If you’re planning on passing along your Android device, the process may vary a bit from manufacturer to manufacturer, but the procedure should be roughly the same. Start by removing the security measures like the Lock screen, then move on to removing the accounts you are signed in with. To go the extra mile, encrypt the data on your phone and after that’s done run the Factory Data Reset on your phone. If you’re using an SD card, don’t forget to pop it out.


Be environmentally responsible. If you plan to dispose of the device, don’t just throw it away. Look for places that recycle used electronic devices. They contain valuable resources that can be used in manufacturing future devices. If you’re not sure how to go about it, you can check with the manufacturer’s website or your government should have reasonable advice.

If you are not planning on handing a still functional device on to a relative or friend, consider donating it. One person’s trash is another’s treasure and after all, it is the season to be jolly, so why not share the cheer with someone less fortunate?

27 Dec 2019 – 11:30AM

How to secure your digital Christmas presents

What are some of the key things you should do with your shiny new device as soon as you unbox it?

It’s that time of year again, and chances are that new tech will be one of the gifts tucked under your Christmas tree. Whether it’s a smartphone, laptop or, say, an Internet-of-Things (IoT) gadget, there’s a number of things you should consider even before you begin to use your new device. Ensuring that your new tech is properly secured is more important than ever. Here are a couple of questions you should answer:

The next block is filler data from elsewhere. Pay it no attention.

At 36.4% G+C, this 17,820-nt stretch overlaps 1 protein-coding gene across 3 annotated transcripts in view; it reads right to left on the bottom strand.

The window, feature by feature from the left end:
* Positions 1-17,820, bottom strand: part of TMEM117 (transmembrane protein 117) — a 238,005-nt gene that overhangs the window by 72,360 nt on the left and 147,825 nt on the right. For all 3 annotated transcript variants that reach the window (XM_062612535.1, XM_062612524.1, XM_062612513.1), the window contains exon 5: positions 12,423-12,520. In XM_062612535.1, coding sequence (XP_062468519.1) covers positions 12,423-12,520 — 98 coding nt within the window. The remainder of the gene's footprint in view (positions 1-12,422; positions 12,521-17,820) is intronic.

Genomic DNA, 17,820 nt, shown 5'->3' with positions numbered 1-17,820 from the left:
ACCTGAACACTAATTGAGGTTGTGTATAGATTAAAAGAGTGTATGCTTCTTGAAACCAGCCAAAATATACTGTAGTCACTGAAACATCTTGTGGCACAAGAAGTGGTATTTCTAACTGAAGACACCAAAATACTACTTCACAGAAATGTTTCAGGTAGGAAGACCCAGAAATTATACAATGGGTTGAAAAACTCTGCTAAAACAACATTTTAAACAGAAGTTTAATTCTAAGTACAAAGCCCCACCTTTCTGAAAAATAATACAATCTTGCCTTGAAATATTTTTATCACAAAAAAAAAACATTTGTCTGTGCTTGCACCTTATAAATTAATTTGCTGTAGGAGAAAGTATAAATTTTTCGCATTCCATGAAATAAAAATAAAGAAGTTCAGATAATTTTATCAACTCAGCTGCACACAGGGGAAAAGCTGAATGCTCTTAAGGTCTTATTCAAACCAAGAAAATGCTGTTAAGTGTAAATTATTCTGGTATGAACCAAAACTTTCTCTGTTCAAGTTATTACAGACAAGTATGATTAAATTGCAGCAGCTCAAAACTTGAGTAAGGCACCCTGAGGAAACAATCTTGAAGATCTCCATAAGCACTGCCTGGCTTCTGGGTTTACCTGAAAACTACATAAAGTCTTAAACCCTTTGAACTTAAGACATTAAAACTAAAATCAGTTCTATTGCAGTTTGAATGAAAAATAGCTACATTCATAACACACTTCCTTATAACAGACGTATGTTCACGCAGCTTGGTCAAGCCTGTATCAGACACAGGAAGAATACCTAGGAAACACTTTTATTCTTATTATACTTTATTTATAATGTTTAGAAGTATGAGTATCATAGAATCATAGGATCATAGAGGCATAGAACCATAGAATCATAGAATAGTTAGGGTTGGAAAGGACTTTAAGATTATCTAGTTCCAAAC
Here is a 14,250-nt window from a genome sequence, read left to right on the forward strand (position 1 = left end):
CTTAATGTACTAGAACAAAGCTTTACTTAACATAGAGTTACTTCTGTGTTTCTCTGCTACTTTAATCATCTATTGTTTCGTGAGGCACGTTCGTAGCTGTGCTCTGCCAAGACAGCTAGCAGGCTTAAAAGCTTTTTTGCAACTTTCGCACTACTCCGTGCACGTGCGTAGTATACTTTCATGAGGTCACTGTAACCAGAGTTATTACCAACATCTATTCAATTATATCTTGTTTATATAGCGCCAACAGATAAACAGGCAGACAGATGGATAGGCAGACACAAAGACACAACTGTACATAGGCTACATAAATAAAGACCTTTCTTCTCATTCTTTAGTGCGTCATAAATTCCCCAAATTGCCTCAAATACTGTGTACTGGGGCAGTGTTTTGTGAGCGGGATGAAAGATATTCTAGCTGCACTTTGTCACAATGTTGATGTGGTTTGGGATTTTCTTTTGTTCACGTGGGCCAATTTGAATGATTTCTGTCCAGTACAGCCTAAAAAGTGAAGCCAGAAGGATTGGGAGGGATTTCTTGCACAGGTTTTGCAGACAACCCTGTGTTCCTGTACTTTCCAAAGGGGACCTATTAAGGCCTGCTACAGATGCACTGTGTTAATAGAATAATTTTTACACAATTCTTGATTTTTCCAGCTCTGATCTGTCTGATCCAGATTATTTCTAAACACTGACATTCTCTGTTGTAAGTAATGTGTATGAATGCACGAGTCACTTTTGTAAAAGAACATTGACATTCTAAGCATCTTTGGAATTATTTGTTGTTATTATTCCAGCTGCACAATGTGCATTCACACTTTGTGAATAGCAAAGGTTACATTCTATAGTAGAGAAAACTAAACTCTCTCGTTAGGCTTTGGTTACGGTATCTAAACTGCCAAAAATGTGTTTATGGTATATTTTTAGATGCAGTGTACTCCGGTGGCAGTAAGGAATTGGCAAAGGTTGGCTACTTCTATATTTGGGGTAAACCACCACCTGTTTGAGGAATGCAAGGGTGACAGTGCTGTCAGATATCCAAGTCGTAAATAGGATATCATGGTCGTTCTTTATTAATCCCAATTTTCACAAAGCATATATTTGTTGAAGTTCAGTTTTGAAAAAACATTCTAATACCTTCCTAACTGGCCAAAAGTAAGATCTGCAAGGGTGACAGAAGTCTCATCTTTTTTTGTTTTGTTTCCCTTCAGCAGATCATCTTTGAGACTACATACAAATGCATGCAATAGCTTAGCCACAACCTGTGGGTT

How should you lock it up? How do you ensure that your personal information remains secure even if your device is lost or stolen? Why stay current with regular security updates? Why should you plan for how to back up your data? How can dedicated security software help? Why should you take the time to read privacy policies?

Watch the video to find out.

23 Dec 2019 – 11:30AM

Week in security with Tony Anscombe

ESET’s free BlueKeep vulnerability checker – Dangerous PayPal-themed scam – This year’s worst passwords

ESET has released a free utility to enable users to check if their computers running Windows are susceptible to the BlueKeep vulnerability. Also this week, ESET researchers published details on an ongoing phishing scam that impersonates PayPal but preys on more than users’ login credentials to the payment service. Also this week, a list of this year’s worst 200 passwords was released. All this – and more – on WeLiveSecurity.com.

Ambitious scam wants far more than just PayPal logins

An ongoing phishing scam uncovered by ESET researchers seeks to wreak havoc on your money and digital life in one fell swoop

ESET researchers in Latin America have spotted fraudulent websites that impersonate PayPal and attempt to trick users into handing over considerably more than ‘only’ their access credentials to the payment service.

The ruse

As is commonly the case with phishing campaigns, the attackers use scare tactics that encourage you to take immediate action. The ploy here involves a spammed email alert of ‘unusual activity’ on your account, prompting you to secure it and avoid financial loss.